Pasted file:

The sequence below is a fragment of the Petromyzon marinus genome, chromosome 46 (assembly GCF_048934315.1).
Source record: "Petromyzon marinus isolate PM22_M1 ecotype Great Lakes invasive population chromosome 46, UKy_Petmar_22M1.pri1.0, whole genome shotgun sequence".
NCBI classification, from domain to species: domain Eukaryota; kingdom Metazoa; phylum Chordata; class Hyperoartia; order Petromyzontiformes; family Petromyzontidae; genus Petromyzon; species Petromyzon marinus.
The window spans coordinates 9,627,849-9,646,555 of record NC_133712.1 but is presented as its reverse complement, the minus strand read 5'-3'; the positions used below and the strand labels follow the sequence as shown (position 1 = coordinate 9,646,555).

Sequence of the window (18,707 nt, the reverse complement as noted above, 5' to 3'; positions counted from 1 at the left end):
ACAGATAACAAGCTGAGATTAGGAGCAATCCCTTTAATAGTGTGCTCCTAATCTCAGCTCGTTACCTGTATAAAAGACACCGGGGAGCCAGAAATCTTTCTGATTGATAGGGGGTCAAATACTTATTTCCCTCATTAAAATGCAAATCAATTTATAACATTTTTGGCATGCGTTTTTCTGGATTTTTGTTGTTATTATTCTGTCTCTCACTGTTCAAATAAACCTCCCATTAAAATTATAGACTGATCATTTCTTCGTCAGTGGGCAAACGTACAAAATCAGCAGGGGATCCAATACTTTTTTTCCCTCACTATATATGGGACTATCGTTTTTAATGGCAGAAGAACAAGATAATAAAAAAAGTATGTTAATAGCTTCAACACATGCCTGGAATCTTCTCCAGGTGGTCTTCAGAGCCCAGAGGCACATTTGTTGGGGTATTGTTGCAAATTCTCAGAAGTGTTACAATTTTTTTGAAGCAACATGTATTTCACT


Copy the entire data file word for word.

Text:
The sequence below is a fragment of the Petromyzon marinus genome, chromosome 46 (assembly GCF_048934315.1).
Source record: "Petromyzon marinus isolate PM22_M1 ecotype Great Lakes invasive population chromosome 46, UKy_Petmar_22M1.pri1.0, whole genome shotgun sequence".
NCBI classification, from domain to species: domain Eukaryota; kingdom Metazoa; phylum Chordata; class Hyperoartia; order Petromyzontiformes; family Petromyzontidae; genus Petromyzon; species Petromyzon marinus.
The window spans coordinates 9,627,849-9,646,555 of record NC_133712.1 but is presented as its reverse complement, the minus strand read 5'-3'; the positions used below and the strand labels follow the sequence as shown (position 1 = coordinate 9,646,555).

Sequence of the window (18,707 nt, the reverse complement as noted above, 5' to 3'; positions counted from 1 at the left end):
ACAGATAACAAGCTGAGATTAGGAGCAATCCCTTTAATAGTGTGCTCCTAATCTCAGCTCGTTACCTGTATAAAAGACACCGGGGAGCCAGAAATCTTTCTGATTGATAGGGGGTCAAATACTTATTTCCCTCATTAAAATGCAAATCAATTTATAACATTTTTGGCATGCGTTTTTCTGGATTTTTGTTGTTATTATTCTGTCTCTCACTGTTCAAATAAACCTCCCATTAAAATTATAGACTGATCATTTCTTCGTCAGTGGGCAAACGTACAAAATCAGCAGGGGATCCAATACTTTTTTTCCCTCACTATATATGGGACTATCGTTTTTAATGGCAGAAGAACAAGATAATAAAAAAAGTATGTTAATAGCTTCAACACATGCCTGGAATCTTCTCCAGGTGGTCTTCAGAGCCCAGAGGCACATTTGTTGGGGTATTGTTGCAAATTCTCAGAAGTGTTACAATTTTTTTGAAGCAACATGTATTTCACT